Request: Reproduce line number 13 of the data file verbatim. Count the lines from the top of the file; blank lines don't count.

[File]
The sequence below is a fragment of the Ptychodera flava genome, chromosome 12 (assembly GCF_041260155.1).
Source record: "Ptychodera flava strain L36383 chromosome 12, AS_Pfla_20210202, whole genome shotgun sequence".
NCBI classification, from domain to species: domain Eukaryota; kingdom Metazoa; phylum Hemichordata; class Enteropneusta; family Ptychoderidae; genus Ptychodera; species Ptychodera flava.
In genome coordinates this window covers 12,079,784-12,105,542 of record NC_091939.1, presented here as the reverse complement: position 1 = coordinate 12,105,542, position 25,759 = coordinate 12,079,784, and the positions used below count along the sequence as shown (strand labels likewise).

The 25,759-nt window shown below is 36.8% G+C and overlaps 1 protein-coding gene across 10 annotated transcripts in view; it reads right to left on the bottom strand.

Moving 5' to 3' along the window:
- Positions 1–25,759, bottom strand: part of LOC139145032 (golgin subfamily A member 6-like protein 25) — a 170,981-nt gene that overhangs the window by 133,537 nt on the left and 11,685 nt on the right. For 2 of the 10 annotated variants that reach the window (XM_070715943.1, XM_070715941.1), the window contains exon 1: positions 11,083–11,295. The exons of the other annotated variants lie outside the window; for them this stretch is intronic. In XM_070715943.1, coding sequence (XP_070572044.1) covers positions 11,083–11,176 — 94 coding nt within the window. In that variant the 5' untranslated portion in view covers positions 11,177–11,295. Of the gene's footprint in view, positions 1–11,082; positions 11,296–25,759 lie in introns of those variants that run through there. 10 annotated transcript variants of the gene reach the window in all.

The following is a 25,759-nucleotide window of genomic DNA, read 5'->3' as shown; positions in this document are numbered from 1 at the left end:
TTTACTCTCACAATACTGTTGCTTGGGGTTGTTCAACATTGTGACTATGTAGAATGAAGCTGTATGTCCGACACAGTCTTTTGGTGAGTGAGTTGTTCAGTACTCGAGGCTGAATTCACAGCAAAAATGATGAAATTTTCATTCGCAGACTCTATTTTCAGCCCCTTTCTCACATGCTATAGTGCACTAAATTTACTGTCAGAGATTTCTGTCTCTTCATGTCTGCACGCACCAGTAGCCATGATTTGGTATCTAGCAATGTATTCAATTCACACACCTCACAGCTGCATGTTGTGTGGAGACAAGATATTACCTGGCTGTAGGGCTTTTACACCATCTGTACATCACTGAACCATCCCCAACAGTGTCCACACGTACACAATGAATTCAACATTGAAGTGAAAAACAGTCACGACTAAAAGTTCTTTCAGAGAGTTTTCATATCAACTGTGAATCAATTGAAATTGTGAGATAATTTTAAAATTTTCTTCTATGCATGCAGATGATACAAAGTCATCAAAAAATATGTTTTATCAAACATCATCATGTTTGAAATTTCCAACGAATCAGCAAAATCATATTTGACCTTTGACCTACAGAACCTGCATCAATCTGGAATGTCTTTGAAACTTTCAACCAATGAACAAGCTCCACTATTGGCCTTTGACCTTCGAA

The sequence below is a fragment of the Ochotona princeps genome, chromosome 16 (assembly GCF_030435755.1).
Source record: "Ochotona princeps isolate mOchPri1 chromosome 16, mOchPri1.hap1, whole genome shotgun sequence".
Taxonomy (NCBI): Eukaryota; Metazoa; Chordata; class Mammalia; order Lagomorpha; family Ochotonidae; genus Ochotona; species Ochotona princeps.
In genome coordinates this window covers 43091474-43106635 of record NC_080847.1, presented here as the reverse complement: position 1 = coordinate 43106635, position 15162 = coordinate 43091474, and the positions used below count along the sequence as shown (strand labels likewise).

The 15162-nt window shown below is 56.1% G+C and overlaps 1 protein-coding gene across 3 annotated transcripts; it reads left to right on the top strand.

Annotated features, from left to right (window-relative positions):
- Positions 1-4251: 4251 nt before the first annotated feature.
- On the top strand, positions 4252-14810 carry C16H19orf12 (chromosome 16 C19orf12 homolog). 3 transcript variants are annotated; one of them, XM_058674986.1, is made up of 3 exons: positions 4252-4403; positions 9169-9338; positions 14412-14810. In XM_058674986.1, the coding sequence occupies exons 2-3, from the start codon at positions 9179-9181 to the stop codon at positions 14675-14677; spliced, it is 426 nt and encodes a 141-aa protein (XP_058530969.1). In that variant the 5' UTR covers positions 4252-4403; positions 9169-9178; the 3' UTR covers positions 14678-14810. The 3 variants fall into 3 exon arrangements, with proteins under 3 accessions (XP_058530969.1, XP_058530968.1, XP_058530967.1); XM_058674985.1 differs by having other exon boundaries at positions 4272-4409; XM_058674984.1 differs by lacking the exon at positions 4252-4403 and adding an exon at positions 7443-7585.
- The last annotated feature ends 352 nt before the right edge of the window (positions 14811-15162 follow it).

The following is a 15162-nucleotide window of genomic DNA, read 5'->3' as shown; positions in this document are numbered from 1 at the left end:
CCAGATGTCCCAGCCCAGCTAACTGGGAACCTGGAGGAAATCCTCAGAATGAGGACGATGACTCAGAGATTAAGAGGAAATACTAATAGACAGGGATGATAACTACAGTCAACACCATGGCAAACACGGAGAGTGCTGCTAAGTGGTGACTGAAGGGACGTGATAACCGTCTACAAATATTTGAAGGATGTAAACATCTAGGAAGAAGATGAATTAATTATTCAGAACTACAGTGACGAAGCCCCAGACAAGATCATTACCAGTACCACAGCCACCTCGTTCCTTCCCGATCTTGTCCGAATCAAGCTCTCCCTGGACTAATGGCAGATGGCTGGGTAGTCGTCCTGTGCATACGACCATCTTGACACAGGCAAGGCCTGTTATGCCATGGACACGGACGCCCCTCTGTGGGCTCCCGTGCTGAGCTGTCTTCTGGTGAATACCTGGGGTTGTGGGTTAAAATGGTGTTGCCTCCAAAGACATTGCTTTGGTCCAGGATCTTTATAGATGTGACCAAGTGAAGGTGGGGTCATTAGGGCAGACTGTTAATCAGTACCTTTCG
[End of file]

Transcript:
In genome coordinates this window covers 43091474-43106635 of record NC_080847.1, presented here as the reverse complement: position 1 = coordinate 43106635, position 15162 = coordinate 43091474, and the positions used below count along the sequence as shown (strand labels likewise).